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Beyond the Velvet Rope
Aug 8, 2014 - 8:00:00 AM
Elliot is the big bad wolf, and Thandie is the New Yorker who is lured off the path of good sense and into his clutches. Saying "no" only makes her more of a challenge and Elliot is never one to resist
the rarity of a woman who treats him as though he’s resistible.
been a long wait for those of us who became fans of Ms. Ashley after
reading her debut novel, LOVE SCRIPT. This book isn’t the one that is
featured on the author’s blog as the next book to be released,
but anything with this author’s name attached has me panting in anticipation. BEYOND THE VELVET ROPE
is certainly a page turner - its hot, sexy and a really, really good read. The character of Elliot Richards, like Nick
Sinclair from LOVE SCRIPT, is similar in that he is a handsome, frighteningly intelligent man whose business acumen is often eclipsed by his
extremely good looks, his natural charisma, his appetite for women, yes,
he’s another man-whore, and in addition he is manipulative and controlling. Frankly, Elliot’s only redeeming
feature is that he’s good to his mother. I really disliked him and
wanted to wallop a good amount of self-preservation into Thandie, who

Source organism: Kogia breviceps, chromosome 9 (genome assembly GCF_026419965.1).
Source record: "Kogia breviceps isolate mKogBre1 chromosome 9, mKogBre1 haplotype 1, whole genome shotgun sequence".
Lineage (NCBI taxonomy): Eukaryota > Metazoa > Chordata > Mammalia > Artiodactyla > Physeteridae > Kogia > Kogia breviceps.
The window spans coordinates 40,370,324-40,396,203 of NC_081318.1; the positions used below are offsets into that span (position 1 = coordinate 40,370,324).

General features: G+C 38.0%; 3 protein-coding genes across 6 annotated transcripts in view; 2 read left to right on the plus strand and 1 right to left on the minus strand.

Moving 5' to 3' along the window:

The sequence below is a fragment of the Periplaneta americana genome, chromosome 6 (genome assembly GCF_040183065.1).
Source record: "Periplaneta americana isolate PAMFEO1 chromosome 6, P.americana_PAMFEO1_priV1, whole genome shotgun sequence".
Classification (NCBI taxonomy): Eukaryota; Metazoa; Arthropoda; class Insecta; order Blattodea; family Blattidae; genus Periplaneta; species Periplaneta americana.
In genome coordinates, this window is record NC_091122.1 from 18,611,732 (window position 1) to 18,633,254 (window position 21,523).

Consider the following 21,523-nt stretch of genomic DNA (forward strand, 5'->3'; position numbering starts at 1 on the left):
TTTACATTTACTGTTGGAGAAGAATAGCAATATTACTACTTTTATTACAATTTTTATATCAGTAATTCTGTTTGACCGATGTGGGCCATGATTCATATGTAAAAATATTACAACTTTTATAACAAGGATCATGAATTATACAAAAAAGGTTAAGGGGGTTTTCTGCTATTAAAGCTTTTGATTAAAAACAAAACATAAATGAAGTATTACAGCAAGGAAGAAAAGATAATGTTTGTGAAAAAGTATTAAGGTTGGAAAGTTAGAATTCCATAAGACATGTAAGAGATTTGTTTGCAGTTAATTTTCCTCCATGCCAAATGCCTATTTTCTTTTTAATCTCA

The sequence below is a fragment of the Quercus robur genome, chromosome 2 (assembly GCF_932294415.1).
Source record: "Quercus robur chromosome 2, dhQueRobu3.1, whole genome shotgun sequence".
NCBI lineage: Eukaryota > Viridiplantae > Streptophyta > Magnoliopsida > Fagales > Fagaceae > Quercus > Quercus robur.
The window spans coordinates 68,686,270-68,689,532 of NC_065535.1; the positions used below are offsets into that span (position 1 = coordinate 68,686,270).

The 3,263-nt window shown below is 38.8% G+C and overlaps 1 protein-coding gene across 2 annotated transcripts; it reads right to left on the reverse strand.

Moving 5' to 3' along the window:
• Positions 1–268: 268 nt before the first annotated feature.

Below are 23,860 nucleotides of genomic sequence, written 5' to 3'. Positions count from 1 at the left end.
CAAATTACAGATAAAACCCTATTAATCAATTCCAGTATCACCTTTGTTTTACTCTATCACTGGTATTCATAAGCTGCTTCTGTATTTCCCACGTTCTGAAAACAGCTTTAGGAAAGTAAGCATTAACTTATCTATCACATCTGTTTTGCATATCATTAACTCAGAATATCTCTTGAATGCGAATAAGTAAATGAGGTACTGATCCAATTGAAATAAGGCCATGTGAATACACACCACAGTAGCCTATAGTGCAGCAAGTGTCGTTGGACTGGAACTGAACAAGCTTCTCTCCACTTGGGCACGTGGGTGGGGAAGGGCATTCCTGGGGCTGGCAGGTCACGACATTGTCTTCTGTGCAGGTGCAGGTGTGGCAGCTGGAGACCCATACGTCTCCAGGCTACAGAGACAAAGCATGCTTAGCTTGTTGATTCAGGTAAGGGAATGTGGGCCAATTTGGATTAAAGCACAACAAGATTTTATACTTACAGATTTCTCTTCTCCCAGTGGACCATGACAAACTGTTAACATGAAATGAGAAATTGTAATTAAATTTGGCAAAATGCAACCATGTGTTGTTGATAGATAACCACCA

failed to heed the multiple warnings to not fall for
Elliot. Since women tend to react to Elliot like she-cats
in heat, I wanted to see Thandie at least put up a good fight. I
thought that she fell prey to her hormones so easily
that it was as like Elliot was the lead singer in a boyband and she was a
teenaged girl. There was one scene in a restaurant where she behaved as
though she had no defenses against
him, this was when I thought she should have made judicious use of her fork.
BEYOND THE VELVET ROPE is a really superlative read, even though I wanted to boo Elliot off the pages since he
is more of a villain than a hero. I was gripped by the plot, the sexual tension and the
characters that enticed me to devour every line. Nick Sinclair and Laney from LOVE SCRIPT make an appearance in this book, too, but as a reader I’m not happy about the differences between the Laney of LOVE SCRIPT and the Laney
who made the brief appearance in this book.
Thandie is portrayed
as being good at her job, so why does she hire assistants who either
misbehave like unruly teens or fall apart when given the opportunity to
prove themselves? I would have loved for Thandie
to have been too enamored with her job and proving herself in Miami, and not falling under Elliot’s spell until much later in the book.
This book is the first in a series, and I have a suspicion about the identity of the next two main characters who will be featured
in the next book. As
I've said before, Ms. Ashley succeeds in creating an unput-downable
novel. I will devour any book with Ms. Ashley's name on it. If only
she would write faster!
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